‘Loved by all’: Bountiful High students, faculty mourning loss of legendary Mr. Harris

Local News

Courtesy of Bountiful High School

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BOUNTIFUL, Utah (ABC4) – When the doors open and classes begin at Bountiful High School next week, there will be an overwhelmingly noticeable absence in the halls.

Cal Harris, who taught nearly all of the upper-level U.S. history classes at the school for more than 40 years, passed away on Tuesday after a short bout with COVID-19.

By all indications from grieving former students and fellow faculty members, Mr. Harris was Bountiful High School.

“He’s a landmark here,” Bountiful principal Aaron Hogge says to ABC4.com. “Cal was loved by everyone. The kids really enjoyed being in this class. And the reason why was that Cal trusted his kids and loved his kids and his kids loved Cal and trusted him. It was really a beautiful relationship.”

Harris was the kind of teacher far more interested in the lives of his students than in building his own career, although he was held in extremely high regard by his peers. Hogge jokes that Harris was rarely seen in the school’s faculty room, even during his lunch break. For the most part, Harris stayed in his classroom during his break, usually having a one-on-one lunch with one of his students.

“He would spend every moment he could with students,” Hogge recalls of Harris.

To many of his students, Harris’ impact was profound. Wyatt Frasier, who kept in regular contact with Harris, even after graduation and up to his death, calls his former teacher “a central figure” in his life.

“When you get together with your friends from high school or from college and you talk about memories, some people are kind of central characters and then there’s like, background actors. He was a central character,” Frasier says.

As Frasier was determining what his future might be while he was a student at Bountiful, the idea of applying to the United States Military Academy in West Point, New York became more and more present. Harris, Frasier says, was instrumental not only in getting him into one of the most prestigious schools in the country but also in making sure he was getting the most out of his opportunity.

“There’s the typical you know, letters of recommendation and things like that that are kind of boilerplate but more than that, he pushed me to be more introspective,” Frasier, who graduated from Bountiful in 2011 and West Point in 2017. “Even to this day, I can trace back several habits that I have that he really encouraged.”

Frasier says his experience with Harris wasn’t unique. He remembers one classmate who was a bit “edgy” and likely misunderstood, often joined Harris in his classroom for lunch.

“He wanted people to listen to him and take him seriously, and Mr. Harris did that,” he recalls.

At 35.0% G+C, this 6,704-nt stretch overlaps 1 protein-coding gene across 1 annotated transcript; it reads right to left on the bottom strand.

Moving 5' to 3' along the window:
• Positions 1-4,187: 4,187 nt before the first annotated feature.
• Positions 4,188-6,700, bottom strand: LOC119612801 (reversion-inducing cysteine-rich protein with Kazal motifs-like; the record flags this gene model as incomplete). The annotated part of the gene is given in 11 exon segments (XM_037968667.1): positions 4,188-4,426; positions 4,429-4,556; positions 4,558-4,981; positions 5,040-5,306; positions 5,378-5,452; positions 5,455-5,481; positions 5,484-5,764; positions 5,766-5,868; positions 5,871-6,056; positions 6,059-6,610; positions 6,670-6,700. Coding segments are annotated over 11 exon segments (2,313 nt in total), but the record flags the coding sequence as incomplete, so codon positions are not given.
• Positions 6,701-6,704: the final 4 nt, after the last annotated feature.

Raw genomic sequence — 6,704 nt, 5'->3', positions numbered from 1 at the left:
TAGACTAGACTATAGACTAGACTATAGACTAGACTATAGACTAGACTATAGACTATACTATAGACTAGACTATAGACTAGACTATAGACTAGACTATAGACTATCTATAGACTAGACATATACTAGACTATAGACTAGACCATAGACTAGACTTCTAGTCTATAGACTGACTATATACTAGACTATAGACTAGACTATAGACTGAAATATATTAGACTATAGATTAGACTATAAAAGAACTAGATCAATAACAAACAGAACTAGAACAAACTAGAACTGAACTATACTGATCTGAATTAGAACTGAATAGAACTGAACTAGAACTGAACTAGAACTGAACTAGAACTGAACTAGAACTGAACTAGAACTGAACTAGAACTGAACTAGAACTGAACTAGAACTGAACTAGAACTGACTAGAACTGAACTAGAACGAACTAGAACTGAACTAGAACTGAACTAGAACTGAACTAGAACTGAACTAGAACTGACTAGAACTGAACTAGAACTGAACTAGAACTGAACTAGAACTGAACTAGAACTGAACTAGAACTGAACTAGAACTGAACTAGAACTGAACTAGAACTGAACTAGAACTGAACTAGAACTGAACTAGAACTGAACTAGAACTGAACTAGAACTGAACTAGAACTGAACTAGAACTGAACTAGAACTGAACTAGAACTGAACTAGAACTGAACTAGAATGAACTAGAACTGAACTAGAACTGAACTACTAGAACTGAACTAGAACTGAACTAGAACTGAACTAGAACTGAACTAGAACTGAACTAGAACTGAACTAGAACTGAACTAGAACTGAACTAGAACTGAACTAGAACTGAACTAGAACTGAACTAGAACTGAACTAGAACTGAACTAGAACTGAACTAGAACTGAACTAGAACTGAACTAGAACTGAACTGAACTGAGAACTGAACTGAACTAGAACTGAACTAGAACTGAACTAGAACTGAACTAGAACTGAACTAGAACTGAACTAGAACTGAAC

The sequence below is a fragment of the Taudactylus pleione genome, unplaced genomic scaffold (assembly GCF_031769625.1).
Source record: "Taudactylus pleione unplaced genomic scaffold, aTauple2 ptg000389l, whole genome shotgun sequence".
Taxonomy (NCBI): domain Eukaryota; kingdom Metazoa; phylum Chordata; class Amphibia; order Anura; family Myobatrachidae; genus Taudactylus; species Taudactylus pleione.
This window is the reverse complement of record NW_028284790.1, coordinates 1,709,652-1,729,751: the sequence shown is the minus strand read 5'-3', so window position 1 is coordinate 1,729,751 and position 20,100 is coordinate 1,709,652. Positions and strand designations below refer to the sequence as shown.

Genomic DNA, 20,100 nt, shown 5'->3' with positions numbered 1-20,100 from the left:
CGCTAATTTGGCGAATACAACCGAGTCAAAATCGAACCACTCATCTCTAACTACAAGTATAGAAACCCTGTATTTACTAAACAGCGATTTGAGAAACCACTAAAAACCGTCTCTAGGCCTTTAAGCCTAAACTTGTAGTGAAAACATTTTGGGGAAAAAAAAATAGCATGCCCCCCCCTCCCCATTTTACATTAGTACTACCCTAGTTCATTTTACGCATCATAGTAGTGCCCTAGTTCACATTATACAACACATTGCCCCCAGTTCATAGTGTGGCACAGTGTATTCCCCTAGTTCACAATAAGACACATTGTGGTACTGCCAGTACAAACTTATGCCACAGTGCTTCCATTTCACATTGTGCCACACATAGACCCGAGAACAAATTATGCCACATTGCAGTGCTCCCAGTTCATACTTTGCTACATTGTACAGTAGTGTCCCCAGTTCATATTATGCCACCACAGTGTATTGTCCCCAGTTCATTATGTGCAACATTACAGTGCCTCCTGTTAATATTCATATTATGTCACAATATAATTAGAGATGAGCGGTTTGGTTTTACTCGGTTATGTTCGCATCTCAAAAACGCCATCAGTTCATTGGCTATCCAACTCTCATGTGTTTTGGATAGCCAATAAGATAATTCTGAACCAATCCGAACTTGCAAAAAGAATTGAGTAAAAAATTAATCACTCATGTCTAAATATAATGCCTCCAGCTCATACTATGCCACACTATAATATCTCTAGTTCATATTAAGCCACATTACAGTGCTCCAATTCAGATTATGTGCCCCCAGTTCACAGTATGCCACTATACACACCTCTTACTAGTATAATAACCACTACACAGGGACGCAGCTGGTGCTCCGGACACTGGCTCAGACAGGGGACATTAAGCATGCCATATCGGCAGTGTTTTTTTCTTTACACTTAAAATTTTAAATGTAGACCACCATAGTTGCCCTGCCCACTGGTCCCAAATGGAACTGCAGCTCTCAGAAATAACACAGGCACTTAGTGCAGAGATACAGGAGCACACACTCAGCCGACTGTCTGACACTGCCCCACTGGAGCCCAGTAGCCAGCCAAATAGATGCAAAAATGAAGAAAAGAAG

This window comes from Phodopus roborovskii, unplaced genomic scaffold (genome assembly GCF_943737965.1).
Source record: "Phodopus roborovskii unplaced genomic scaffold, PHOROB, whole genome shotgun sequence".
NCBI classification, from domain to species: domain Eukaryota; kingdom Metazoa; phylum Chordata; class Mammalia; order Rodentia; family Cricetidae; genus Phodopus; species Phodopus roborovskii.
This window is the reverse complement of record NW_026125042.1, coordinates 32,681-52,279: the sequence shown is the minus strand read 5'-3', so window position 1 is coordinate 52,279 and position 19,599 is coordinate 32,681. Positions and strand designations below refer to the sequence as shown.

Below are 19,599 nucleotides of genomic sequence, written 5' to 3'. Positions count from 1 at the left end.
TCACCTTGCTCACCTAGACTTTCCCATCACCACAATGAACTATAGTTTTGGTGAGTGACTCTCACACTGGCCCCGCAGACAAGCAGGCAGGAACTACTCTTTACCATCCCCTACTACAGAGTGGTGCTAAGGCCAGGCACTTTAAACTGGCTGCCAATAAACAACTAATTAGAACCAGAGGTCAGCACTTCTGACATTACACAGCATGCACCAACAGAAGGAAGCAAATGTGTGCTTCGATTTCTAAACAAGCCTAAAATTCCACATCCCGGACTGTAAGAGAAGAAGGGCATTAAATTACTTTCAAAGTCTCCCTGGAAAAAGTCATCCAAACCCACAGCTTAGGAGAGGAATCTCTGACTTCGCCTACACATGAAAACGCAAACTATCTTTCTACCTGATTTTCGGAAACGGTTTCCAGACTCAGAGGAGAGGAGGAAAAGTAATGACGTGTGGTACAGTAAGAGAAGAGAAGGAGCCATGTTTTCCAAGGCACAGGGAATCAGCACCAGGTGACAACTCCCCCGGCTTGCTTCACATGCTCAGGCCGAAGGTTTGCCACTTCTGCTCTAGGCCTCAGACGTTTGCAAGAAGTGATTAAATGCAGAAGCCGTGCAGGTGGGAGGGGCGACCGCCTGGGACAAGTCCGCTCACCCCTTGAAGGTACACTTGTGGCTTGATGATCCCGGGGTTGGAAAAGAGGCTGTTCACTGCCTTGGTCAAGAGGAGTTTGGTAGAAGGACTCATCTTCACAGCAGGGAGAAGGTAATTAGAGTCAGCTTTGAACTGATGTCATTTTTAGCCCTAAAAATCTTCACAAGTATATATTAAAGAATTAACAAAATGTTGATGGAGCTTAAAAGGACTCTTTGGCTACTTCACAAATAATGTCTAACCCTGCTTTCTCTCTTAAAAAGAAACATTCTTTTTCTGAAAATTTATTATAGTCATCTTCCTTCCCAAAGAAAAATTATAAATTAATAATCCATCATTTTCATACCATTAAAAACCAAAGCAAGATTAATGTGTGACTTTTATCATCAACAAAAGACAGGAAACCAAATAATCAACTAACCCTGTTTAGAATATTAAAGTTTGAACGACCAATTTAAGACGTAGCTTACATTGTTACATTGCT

Harris’ kindness became legendary among his students’ parents. Frasier’s mother would often implore him to come back year after year to teach the rest of her children. Audrey Frasier, despite not officially being one of Harris’ students, often got help on her online advanced placement classes with a visit to his classroom. When news of Harris’ passing reached Frasier’s dad, he cried.

For the first time in many years, Bountiful High School will begin the school year without one of its most beloved and talented educators. Hogge explains that picking up Harris’ slate of multiple advanced placement, concurrent enrollment, and international baccalaureate classes will likely take a team of three or four teachers.

“It’s replacement by committee,” Hogge says. “And he’ll never be replaced in our hearts, he was loved by all.”

Over the years, things have changed a lot at the school; global events and politics have shaped the discussions in the classroom and in the curriculum, Bountiful’s longstanding nickname was switched from “Braves” to “Redhawks,” technology has taken on a bigger and bigger role, especially during the pandemic, but Harris remained a pillar of the school. He taught there for so many years, he even was one of Hogge’s wife’s teachers when she was a high-schooler.

His loss will likely be the biggest one yet for the school and its students, but the legacy of his love for his students and the lessons he taught are just as likely to last for decades more.

“For the rest of my life, he’ll be someone that I think about and that I’ll be able to attribute my formative years to,” Frasier, a hardened military officer, says while fighting back tears. “If I’m sitting on my deathbed and someone says that I became the kind of person that they were, I would be okay with that.”

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